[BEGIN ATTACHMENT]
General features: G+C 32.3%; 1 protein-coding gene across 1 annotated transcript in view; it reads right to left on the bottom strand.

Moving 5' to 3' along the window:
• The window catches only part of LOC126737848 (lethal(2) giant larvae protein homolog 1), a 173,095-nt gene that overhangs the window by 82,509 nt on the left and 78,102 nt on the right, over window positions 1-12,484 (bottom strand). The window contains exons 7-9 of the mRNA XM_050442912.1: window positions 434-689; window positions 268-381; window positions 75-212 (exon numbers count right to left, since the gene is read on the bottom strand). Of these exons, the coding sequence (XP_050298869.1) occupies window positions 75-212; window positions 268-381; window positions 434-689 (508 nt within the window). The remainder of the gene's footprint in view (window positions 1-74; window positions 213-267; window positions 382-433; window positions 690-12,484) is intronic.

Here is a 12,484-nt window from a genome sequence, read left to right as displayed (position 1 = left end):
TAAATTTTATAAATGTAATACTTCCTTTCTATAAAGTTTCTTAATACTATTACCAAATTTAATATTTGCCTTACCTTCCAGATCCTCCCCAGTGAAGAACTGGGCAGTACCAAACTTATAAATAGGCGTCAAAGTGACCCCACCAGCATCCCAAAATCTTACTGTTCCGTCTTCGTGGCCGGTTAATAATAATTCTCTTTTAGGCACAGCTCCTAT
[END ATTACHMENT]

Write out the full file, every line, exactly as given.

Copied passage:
General features: G+C 32.3%; 1 protein-coding gene across 1 annotated transcript in view; it reads right to left on the bottom strand.

Moving 5' to 3' along the window:
• The window catches only part of LOC126737848 (lethal(2) giant larvae protein homolog 1), a 173,095-nt gene that overhangs the window by 82,509 nt on the left and 78,102 nt on the right, over window positions 1-12,484 (bottom strand). The window contains exons 7-9 of the mRNA XM_050442912.1: window positions 434-689; window positions 268-381; window positions 75-212 (exon numbers count right to left, since the gene is read on the bottom strand). Of these exons, the coding sequence (XP_050298869.1) occupies window positions 75-212; window positions 268-381; window positions 434-689 (508 nt within the window). The remainder of the gene's footprint in view (window positions 1-74; window positions 213-267; window positions 382-433; window positions 690-12,484) is intronic.

Here is a 12,484-nt window from a genome sequence, read left to right as displayed (position 1 = left end):
TAAATTTTATAAATGTAATACTTCCTTTCTATAAAGTTTCTTAATACTATTACCAAATTTAATATTTGCCTTACCTTCCAGATCCTCCCCAGTGAAGAACTGGGCAGTACCAAACTTATAAATAGGCGTCAAAGTGACCCCACCAGCATCCCAAAATCTTACTGTTCCGTCTTCGTGGCCGGTTAATAATAATTCTCTTTTAGGCACAGCTCCTAT